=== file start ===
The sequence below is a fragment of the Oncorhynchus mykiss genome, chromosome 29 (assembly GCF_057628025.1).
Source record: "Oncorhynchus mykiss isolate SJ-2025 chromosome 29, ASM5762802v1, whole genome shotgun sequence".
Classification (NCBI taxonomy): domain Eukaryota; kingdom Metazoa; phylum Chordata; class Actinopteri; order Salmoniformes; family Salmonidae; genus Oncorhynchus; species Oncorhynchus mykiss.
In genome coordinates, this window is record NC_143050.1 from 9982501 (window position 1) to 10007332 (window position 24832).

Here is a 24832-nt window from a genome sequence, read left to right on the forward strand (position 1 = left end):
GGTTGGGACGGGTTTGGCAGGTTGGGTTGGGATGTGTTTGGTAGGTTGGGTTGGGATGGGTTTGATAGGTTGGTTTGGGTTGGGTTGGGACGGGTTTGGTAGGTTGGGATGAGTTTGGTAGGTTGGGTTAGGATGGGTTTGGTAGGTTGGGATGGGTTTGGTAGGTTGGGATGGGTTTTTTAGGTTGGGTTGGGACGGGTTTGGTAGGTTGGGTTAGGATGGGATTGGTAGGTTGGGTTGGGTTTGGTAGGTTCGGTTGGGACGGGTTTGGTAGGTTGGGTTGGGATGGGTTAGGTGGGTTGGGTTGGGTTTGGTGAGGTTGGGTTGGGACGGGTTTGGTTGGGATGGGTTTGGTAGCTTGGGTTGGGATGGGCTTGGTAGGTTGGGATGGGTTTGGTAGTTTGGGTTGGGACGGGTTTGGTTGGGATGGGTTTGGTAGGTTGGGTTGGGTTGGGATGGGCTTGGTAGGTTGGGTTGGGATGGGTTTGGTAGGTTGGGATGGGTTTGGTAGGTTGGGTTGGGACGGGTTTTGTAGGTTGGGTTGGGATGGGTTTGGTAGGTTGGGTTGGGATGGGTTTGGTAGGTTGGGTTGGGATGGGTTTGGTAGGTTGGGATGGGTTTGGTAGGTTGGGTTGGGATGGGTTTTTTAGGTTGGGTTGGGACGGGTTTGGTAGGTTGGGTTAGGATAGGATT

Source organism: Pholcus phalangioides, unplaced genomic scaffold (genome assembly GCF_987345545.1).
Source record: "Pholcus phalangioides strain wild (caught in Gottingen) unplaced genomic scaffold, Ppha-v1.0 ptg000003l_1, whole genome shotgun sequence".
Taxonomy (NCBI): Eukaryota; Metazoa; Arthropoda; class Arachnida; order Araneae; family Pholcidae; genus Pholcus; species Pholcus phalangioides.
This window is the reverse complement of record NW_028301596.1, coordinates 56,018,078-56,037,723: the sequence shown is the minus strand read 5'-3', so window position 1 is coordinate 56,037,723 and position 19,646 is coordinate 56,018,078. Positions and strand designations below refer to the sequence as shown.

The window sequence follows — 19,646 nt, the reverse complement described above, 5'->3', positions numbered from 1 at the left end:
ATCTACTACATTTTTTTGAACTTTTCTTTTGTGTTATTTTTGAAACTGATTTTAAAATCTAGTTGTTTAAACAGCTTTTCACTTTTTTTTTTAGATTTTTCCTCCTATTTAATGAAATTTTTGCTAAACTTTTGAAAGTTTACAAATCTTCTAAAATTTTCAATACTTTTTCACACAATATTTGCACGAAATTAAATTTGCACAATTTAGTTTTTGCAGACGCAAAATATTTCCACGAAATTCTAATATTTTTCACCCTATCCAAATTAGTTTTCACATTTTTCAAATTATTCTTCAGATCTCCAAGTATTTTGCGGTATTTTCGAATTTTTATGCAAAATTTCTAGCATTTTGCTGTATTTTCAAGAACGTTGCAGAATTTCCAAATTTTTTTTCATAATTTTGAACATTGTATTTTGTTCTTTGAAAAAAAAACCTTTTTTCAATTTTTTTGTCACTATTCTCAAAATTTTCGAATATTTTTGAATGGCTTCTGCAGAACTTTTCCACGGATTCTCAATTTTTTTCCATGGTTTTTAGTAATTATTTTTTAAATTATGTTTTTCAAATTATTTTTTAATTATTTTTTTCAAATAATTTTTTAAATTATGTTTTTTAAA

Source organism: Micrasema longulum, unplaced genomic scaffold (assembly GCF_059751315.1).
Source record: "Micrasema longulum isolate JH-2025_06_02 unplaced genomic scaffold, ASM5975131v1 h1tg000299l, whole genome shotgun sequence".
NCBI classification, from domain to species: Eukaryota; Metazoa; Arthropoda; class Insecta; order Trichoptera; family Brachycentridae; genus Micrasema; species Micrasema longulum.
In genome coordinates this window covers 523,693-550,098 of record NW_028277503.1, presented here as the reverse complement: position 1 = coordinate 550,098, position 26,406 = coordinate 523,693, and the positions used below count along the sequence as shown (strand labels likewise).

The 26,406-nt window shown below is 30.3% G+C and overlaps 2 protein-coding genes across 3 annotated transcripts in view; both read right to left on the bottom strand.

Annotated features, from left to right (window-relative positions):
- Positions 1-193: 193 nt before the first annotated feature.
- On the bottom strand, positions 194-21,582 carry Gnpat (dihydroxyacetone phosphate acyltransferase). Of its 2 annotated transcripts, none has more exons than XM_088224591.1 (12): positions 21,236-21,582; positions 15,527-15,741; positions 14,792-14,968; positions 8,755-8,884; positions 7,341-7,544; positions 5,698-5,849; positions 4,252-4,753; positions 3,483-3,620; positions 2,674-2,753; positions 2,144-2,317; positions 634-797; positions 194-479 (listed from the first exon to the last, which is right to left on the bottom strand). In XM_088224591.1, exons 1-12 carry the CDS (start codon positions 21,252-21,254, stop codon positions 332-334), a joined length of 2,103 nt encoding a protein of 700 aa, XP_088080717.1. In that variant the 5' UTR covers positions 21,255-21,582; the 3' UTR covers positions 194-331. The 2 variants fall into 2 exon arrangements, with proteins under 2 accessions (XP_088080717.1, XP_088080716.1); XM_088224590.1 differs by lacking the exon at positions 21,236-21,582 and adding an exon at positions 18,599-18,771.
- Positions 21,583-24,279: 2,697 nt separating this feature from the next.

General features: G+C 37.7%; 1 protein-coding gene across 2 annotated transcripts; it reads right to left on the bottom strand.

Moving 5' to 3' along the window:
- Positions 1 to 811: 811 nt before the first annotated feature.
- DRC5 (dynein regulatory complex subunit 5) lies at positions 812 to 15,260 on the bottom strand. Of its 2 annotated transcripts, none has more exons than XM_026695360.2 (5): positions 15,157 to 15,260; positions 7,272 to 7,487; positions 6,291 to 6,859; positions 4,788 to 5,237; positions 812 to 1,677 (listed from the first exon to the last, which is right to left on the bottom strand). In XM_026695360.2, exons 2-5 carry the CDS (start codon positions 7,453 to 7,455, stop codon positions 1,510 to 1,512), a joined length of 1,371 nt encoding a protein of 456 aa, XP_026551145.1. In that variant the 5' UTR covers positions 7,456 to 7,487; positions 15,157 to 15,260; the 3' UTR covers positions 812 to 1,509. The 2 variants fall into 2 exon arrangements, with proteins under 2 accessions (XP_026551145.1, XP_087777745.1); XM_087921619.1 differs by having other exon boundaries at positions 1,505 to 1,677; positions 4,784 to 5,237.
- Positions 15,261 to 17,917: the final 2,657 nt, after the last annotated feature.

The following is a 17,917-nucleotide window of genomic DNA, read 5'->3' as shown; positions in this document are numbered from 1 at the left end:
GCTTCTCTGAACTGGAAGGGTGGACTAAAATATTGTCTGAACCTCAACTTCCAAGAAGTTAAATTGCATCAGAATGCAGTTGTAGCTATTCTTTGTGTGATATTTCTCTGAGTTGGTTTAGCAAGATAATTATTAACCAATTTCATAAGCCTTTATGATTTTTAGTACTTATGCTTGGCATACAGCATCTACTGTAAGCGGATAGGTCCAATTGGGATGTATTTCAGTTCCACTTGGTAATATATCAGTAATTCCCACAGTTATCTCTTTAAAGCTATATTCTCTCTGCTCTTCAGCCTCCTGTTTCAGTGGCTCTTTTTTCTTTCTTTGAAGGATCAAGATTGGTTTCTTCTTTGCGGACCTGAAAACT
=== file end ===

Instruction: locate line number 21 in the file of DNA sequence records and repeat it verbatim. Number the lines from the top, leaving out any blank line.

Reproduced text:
- Positions 21,583-24,279: 2,697 nt separating this feature from the next.